Trends in guideline implementation: an updated scoping review

PETERS, Sanne, SUKUMAR, Krithika, BLANCHARD, Sophie, RAMASAMY, Akilesh, MALINOWSKI, Jennifer, GINEX, Pamela, SENERTH, Emily, CORREMANS, Marleen, MUNN, Zachary, KREDO, Tamara, REMON, Lucia Prieto, NGEH, Etienne, KALMAN, Lisa, ALHABIB, Samia, AMER, Yasser Sami and GAGLIARDI, Anna (2022). Trends in guideline implementation: an updated scoping review. Implementation Science, 17 (1): 50.

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Link to published version:: https://doi.org/10.1186/s13012-022-01223-6
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    Abstract

    Abstract: Background: Guidelines aim to support evidence-informed practice but are inconsistently used without implementation strategies. Our prior scoping review revealed that guideline implementation interventions were not selected and tailored based on processes known to enhance guideline uptake and impact. The purpose of this study was to update the prior scoping review. Methods: We searched MEDLINE, EMBASE, AMED, CINAHL, Scopus, and the Cochrane Database of Systematic Reviews for studies published from 2014 to January 2021 that evaluated guideline implementation interventions. We screened studies in triplicate and extracted data in duplicate. We reported study and intervention characteristics and studies that achieved impact with summary statistics. Results: We included 118 studies that implemented guidelines on 16 clinical topics. With regard to implementation planning, 21% of studies referred to theories or frameworks, 50% pre-identified implementation barriers, and 36% engaged stakeholders in selecting or tailoring interventions. Studies that employed frameworks (n=25) most often used the theoretical domains framework (28%) or social cognitive theory (28%). Those that pre-identified barriers (n=59) most often consulted literature (60%). Those that engaged stakeholders (n=42) most often consulted healthcare professionals (79%). Common interventions included educating professionals about guidelines (44%) and information systems/technology (41%). Most studies employed multi-faceted interventions (75%). A total of 97 (82%) studies achieved impact (improvements in one or more reported outcomes) including 10 (40% of 25) studies that employed frameworks, 28 (47.45% of 59) studies that pre-identified barriers, 22 (52.38% of 42) studies that engaged stakeholders, and 21 (70% of 30) studies that employed single interventions. Conclusions: Compared to our prior review, this review found that more studies used processes to select and tailor interventions, and a wider array of types of interventions across the Mazza taxonomy. Given that most studies achieved impact, this might reinforce the need for implementation planning. However, even studies that did not plan implementation achieved impact. Similarly, even single interventions achieved impact. Thus, a future systematic review based on this data is warranted to establish if the use of frameworks, barrier identification, stakeholder engagement, and multi-faceted interventions are associated with impact. Trial registration: The protocol was registered with Open Science Framework (https://osf.io/4nxpr) and published in JBI Evidence Synthesis.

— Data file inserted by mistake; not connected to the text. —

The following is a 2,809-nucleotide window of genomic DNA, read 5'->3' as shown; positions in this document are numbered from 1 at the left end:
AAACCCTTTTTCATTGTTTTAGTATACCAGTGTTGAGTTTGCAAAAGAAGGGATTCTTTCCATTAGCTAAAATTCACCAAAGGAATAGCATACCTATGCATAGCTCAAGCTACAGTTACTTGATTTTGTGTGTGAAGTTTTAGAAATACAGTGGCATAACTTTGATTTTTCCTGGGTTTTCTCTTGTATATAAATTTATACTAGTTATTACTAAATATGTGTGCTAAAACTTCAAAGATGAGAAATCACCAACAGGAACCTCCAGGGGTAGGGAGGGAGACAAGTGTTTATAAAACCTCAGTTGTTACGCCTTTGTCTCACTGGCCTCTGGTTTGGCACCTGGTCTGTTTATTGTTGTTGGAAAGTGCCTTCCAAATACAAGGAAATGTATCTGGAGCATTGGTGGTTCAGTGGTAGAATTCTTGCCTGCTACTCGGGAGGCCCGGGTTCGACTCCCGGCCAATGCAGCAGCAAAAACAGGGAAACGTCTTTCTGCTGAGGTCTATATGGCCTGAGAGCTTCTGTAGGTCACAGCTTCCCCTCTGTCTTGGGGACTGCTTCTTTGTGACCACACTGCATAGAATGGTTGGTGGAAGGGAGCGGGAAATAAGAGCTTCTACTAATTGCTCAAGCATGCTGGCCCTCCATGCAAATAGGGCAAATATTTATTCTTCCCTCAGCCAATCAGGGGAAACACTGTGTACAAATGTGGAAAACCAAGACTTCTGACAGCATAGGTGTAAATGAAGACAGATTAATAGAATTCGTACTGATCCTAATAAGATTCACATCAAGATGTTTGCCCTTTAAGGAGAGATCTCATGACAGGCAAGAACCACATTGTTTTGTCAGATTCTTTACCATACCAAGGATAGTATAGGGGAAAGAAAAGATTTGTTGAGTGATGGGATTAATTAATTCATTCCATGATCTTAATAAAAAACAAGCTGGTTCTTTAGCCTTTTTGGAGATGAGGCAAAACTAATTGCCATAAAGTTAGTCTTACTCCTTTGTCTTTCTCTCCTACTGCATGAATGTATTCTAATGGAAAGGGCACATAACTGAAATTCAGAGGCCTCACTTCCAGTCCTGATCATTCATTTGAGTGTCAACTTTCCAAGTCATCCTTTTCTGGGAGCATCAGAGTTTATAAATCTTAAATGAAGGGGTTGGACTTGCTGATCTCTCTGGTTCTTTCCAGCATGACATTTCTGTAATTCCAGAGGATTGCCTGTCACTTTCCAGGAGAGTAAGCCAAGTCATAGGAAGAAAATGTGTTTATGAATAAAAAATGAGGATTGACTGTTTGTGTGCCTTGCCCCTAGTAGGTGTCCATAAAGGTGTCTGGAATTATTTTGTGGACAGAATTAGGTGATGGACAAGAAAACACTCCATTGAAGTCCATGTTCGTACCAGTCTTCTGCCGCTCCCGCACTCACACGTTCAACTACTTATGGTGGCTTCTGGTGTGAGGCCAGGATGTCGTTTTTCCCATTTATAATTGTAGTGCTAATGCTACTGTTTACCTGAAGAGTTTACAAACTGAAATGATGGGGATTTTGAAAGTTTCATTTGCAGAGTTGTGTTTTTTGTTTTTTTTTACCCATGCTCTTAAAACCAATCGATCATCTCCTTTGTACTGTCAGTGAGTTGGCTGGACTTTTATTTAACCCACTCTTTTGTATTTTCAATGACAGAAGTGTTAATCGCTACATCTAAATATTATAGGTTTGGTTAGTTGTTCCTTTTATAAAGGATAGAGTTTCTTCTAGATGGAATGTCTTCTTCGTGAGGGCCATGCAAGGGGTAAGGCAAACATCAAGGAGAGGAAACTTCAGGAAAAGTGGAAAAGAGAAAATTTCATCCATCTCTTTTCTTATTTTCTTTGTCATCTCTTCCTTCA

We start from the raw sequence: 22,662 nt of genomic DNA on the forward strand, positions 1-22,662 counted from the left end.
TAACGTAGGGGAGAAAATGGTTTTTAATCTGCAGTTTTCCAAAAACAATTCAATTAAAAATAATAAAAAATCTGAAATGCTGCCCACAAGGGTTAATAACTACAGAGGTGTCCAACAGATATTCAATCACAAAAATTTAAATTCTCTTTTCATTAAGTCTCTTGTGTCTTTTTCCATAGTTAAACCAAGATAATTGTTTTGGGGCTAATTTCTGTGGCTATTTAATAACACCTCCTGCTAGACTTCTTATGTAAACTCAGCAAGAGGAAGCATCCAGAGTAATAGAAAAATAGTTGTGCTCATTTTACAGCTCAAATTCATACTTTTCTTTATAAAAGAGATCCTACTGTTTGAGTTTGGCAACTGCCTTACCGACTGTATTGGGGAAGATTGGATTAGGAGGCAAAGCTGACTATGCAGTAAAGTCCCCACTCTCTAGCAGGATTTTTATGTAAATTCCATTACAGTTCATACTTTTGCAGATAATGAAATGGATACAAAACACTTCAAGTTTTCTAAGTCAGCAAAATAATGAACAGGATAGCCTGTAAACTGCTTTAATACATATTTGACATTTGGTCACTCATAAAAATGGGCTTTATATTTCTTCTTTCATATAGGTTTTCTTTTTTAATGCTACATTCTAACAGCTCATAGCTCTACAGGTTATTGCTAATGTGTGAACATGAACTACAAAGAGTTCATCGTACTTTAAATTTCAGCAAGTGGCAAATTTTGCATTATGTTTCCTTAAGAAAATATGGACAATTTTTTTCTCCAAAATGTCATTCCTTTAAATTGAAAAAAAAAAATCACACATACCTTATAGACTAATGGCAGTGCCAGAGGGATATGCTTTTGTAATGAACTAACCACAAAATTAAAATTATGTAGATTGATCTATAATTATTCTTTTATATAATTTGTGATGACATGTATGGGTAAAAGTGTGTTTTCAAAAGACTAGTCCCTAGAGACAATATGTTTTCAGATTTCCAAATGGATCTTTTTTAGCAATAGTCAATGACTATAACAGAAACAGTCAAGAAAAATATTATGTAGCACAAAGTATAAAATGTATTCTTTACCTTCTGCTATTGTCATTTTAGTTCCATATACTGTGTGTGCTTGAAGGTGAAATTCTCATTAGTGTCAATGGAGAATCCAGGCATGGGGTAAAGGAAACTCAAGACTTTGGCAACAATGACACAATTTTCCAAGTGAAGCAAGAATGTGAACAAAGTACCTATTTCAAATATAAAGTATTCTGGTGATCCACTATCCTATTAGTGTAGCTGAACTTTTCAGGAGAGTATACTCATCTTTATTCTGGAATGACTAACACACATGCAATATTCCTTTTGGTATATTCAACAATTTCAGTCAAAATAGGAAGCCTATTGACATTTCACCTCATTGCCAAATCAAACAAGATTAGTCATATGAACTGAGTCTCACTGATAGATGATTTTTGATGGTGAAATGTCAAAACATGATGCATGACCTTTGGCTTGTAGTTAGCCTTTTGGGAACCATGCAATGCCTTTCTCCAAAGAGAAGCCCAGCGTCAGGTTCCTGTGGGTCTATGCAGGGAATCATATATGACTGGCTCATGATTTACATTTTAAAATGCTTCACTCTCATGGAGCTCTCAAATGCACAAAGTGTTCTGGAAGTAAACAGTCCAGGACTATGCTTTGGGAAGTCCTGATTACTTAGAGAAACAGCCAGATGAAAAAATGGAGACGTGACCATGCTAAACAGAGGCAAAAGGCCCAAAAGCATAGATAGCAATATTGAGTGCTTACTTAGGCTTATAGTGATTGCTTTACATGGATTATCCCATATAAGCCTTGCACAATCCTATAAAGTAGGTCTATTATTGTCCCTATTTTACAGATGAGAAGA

Item Type: Article
    Additional Information: ** From Springer Nature via Jisc Publications Router ** Licence for this article: http://creativecommons.org/licenses/by/4.0/ **Journal IDs: eissn 1748-5908 **Article IDs: publisher-id: s13012-022-01223-6; manuscript: 1223 **History: collection 12-2022; online 23-07-2022; published 23-07-2022; registration 12-07-2022; accepted 11-07-2022; submitted 07-04-2022
    Uncontrolled Keywords: Systematic Review, Guidelines, Implementation interventions, Implementation strategies, Quality improvement, Scoping review
    Identification Number: https://doi.org/10.1186/s13012-022-01223-6
    SWORD Depositor: Colin Knott
    Depositing User: Colin Knott
    Date Deposited: 26 Jul 2022 14:47
    Last Modified: 26 Jul 2022 14:47
    URI: https://shura.shu.ac.uk/id/eprint/30507

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